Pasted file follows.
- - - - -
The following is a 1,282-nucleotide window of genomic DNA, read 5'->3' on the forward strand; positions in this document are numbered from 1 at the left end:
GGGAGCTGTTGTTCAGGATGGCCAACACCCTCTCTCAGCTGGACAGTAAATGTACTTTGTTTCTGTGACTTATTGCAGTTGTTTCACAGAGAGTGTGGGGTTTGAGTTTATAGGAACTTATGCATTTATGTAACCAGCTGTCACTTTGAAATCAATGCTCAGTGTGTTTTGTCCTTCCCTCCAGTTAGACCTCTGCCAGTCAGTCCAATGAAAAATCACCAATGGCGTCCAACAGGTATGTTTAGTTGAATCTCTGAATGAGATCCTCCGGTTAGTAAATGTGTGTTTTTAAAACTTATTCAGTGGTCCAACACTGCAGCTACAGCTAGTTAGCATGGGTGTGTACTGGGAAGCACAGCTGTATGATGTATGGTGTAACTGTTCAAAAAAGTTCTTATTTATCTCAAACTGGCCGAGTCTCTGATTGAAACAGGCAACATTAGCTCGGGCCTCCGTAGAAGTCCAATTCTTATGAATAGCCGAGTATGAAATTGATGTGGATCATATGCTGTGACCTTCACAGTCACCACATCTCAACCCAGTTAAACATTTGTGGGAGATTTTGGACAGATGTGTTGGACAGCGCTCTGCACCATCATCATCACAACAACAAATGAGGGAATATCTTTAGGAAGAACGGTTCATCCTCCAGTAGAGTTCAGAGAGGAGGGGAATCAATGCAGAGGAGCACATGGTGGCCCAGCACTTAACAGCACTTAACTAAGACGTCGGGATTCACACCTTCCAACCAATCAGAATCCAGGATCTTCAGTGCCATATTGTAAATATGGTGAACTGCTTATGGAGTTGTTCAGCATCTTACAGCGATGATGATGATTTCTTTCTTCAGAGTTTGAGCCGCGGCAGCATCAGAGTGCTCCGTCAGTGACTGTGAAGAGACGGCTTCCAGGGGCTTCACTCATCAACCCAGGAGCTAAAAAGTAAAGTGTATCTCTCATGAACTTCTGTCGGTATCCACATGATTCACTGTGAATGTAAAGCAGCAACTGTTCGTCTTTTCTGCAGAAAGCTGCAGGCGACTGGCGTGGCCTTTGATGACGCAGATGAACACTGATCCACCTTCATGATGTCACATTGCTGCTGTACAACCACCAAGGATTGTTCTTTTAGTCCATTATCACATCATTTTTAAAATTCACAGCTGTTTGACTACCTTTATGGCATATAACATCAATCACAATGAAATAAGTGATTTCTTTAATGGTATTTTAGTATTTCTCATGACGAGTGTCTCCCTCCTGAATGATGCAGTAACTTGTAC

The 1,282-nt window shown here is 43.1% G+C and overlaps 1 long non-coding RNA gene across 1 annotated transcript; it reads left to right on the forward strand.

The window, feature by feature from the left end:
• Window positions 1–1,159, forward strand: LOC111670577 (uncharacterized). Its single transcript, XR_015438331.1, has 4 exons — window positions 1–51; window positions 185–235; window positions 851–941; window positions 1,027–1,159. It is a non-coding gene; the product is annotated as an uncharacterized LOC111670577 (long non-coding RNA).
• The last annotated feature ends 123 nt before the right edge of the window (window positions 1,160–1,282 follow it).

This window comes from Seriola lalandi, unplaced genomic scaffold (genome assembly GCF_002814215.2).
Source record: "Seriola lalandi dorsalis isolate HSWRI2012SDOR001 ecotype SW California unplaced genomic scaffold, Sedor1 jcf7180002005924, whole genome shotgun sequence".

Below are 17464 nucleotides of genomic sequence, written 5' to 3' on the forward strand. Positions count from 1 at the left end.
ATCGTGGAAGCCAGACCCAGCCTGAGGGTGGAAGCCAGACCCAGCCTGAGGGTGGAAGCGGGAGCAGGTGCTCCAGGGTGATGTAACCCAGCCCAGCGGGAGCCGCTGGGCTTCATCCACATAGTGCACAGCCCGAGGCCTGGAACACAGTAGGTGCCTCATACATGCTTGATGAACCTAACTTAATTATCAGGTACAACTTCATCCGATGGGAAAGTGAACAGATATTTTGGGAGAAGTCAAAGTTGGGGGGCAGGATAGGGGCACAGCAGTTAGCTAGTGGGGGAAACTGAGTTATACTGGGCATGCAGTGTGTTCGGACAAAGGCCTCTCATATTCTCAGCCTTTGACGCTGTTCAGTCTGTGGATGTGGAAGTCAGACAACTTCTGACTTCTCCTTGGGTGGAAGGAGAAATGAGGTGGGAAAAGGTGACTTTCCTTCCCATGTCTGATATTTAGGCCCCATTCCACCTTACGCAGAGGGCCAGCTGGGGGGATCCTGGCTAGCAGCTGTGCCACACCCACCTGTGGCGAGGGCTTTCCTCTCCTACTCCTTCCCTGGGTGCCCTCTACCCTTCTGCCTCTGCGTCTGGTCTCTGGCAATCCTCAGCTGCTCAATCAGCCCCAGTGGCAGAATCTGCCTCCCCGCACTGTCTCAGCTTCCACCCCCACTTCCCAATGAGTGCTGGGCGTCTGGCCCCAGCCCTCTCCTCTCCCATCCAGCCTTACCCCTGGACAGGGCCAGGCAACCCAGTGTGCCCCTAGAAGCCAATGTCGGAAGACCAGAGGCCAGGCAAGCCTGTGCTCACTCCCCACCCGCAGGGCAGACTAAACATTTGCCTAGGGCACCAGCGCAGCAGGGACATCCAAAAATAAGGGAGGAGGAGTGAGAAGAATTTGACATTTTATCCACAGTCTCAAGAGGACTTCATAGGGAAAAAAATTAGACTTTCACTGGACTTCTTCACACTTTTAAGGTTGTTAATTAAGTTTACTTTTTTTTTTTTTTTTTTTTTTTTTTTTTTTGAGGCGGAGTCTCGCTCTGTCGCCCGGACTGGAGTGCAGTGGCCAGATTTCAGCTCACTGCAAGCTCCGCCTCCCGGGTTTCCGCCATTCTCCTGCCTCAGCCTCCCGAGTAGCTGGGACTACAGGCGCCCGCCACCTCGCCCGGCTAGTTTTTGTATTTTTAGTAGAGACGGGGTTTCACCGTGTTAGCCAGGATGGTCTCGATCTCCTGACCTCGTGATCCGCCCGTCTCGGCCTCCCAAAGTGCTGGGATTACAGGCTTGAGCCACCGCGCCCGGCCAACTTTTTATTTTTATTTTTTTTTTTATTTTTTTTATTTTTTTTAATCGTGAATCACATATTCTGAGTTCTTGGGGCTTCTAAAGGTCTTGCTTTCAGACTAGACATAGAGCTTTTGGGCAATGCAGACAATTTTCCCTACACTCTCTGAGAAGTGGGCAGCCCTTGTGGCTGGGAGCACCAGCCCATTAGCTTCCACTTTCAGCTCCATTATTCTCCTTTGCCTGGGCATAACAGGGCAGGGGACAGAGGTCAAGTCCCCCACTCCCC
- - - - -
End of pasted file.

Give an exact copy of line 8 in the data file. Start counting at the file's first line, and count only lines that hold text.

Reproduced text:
Source record: "Seriola lalandi dorsalis isolate HSWRI2012SDOR001 ecotype SW California unplaced genomic scaffold, Sedor1 jcf7180002005924, whole genome shotgun sequence".